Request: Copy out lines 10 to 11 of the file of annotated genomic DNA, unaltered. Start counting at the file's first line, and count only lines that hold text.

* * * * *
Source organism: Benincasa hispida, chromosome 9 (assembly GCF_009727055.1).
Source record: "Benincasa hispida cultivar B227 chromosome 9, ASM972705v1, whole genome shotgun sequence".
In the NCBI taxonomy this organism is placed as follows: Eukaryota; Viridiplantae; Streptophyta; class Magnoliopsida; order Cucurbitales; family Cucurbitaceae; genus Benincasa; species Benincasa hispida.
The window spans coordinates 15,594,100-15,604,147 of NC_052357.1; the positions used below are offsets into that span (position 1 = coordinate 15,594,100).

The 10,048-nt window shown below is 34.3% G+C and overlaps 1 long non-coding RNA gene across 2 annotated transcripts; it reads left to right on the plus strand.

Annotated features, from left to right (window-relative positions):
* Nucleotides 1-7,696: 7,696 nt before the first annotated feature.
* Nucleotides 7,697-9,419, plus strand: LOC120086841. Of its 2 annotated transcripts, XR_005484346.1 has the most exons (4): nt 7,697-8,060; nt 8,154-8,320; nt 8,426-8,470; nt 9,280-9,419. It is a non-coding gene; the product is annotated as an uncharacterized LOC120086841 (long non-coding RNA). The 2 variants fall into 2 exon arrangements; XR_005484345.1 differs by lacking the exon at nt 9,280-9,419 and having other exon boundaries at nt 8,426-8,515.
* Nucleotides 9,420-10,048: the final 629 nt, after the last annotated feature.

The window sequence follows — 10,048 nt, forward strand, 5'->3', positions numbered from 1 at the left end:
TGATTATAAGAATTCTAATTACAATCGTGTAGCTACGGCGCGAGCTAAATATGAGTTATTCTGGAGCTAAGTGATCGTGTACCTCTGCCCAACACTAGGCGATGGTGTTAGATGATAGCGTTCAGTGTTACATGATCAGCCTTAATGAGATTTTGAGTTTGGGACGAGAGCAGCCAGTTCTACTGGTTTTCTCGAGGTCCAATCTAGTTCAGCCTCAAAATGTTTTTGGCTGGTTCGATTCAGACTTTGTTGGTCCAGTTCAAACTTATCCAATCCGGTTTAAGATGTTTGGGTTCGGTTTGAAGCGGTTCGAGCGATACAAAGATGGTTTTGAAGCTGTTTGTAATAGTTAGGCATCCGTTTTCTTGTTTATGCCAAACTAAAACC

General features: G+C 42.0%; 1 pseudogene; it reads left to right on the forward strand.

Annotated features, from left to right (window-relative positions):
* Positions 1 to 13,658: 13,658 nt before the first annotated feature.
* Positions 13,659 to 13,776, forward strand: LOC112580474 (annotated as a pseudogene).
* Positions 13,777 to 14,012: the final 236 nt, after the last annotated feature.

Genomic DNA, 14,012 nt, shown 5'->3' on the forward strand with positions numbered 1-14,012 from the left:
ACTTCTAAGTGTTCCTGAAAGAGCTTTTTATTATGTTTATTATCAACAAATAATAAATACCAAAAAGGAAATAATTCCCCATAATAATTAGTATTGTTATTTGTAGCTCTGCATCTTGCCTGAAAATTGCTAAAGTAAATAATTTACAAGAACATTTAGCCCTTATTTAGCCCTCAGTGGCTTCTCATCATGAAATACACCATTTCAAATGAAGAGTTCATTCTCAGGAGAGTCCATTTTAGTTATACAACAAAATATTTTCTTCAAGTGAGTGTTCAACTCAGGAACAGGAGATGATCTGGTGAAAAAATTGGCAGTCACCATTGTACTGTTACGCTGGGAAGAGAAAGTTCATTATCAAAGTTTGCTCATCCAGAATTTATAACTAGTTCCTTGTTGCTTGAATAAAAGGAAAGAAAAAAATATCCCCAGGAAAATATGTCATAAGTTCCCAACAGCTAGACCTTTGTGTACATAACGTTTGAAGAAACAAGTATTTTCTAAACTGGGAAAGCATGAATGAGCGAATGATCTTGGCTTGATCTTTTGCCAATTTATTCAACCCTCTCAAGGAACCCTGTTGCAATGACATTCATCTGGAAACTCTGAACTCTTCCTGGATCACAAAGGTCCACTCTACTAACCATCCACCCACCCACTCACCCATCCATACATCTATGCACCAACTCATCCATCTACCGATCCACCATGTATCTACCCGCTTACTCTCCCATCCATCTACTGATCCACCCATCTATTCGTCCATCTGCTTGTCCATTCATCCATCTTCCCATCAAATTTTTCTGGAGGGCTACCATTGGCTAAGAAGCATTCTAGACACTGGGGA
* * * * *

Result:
The window sequence follows — 10,048 nt, forward strand, 5'->3', positions numbered from 1 at the left end:
TGATTATAAGAATTCTAATTACAATCGTGTAGCTACGGCGCGAGCTAAATATGAGTTATTCTGGAGCTAAGTGATCGTGTACCTCTGCCCAACACTAGGCGATGGTGTTAGATGATAGCGTTCAGTGTTACATGATCAGCCTTAATGAGATTTTGAGTTTGGGACGAGAGCAGCCAGTTCTACTGGTTTTCTCGAGGTCCAATCTAGTTCAGCCTCAAAATGTTTTTGGCTGGTTCGATTCAGACTTTGTTGGTCCAGTTCAAACTTATCCAATCCGGTTTAAGATGTTTGGGTTCGGTTTGAAGCGGTTCGAGCGATACAAAGATGGTTTTGAAGCTGTTTGTAATAGTTAGGCATCCGTTTTCTTGTTTATGCCAAACTAAAACC